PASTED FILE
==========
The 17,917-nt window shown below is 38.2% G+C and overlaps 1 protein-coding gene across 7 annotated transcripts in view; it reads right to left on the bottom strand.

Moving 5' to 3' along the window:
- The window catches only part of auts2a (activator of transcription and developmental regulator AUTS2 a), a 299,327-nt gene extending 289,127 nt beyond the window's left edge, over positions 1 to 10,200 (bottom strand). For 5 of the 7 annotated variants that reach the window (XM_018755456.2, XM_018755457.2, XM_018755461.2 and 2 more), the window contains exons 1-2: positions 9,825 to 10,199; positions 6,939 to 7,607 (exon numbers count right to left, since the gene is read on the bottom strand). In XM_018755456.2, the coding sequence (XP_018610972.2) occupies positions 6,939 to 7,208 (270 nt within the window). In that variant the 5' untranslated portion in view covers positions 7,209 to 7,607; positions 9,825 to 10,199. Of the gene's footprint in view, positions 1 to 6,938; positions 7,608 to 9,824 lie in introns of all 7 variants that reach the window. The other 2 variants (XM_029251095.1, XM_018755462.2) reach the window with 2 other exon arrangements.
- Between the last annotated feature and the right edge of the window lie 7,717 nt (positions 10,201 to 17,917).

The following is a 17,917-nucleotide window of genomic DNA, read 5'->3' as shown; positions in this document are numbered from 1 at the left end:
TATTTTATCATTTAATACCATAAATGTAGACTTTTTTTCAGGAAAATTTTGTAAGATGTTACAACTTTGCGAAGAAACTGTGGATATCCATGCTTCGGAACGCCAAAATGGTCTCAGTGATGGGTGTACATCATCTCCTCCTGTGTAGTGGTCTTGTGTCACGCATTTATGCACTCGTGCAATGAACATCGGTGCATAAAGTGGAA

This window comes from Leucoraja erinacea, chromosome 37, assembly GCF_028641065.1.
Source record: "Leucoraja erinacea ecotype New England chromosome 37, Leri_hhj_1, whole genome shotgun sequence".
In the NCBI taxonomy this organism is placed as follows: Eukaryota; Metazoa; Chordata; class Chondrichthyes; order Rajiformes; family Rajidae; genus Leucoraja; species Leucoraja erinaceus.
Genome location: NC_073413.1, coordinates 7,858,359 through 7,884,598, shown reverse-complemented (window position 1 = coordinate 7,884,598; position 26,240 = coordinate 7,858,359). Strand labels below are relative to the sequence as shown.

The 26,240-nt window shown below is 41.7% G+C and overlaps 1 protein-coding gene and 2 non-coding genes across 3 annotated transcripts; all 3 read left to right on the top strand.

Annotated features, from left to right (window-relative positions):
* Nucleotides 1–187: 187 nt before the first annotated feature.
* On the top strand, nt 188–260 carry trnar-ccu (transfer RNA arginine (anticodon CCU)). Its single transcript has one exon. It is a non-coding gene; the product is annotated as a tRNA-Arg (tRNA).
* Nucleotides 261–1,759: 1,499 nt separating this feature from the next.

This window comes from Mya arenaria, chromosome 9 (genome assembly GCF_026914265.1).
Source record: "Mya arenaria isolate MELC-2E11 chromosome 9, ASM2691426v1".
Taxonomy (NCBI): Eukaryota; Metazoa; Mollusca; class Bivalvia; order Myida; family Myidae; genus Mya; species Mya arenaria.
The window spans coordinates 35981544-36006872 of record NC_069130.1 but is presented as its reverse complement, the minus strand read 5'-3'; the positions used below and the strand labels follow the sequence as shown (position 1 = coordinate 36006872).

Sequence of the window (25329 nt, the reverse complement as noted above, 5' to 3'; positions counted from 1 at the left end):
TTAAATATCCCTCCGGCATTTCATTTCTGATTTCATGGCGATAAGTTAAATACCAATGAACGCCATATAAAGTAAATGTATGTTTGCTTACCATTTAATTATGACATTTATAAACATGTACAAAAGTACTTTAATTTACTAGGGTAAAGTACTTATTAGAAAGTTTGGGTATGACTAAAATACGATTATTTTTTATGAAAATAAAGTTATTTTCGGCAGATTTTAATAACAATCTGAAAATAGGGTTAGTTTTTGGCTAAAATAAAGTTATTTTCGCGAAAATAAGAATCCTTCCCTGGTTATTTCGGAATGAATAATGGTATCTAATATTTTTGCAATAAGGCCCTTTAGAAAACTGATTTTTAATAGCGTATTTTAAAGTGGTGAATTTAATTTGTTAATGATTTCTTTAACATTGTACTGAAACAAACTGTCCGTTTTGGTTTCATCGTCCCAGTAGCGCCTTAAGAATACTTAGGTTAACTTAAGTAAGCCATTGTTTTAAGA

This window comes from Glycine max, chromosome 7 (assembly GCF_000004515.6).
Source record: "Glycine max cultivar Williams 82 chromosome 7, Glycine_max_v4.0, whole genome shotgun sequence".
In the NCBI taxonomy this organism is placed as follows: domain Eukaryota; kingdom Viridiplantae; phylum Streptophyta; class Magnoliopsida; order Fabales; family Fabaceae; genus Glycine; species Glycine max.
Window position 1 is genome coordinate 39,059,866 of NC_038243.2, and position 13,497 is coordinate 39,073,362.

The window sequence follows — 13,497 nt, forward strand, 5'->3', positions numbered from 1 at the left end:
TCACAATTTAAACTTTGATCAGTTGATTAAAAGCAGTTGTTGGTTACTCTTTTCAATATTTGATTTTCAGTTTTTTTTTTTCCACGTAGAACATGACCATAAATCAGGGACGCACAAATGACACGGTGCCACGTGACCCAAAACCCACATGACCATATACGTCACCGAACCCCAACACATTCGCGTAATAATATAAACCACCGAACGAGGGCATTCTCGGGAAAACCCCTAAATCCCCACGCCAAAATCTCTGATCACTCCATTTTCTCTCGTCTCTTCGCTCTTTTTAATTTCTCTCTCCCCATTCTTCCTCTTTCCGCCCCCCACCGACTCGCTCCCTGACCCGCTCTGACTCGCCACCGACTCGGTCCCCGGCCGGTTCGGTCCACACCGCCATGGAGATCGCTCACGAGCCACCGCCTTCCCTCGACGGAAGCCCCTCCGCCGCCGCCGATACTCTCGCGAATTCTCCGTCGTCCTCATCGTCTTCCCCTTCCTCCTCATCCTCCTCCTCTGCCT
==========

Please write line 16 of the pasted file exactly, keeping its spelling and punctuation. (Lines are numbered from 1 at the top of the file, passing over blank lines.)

This window comes from Mya arenaria, chromosome 9 (genome assembly GCF_026914265.1).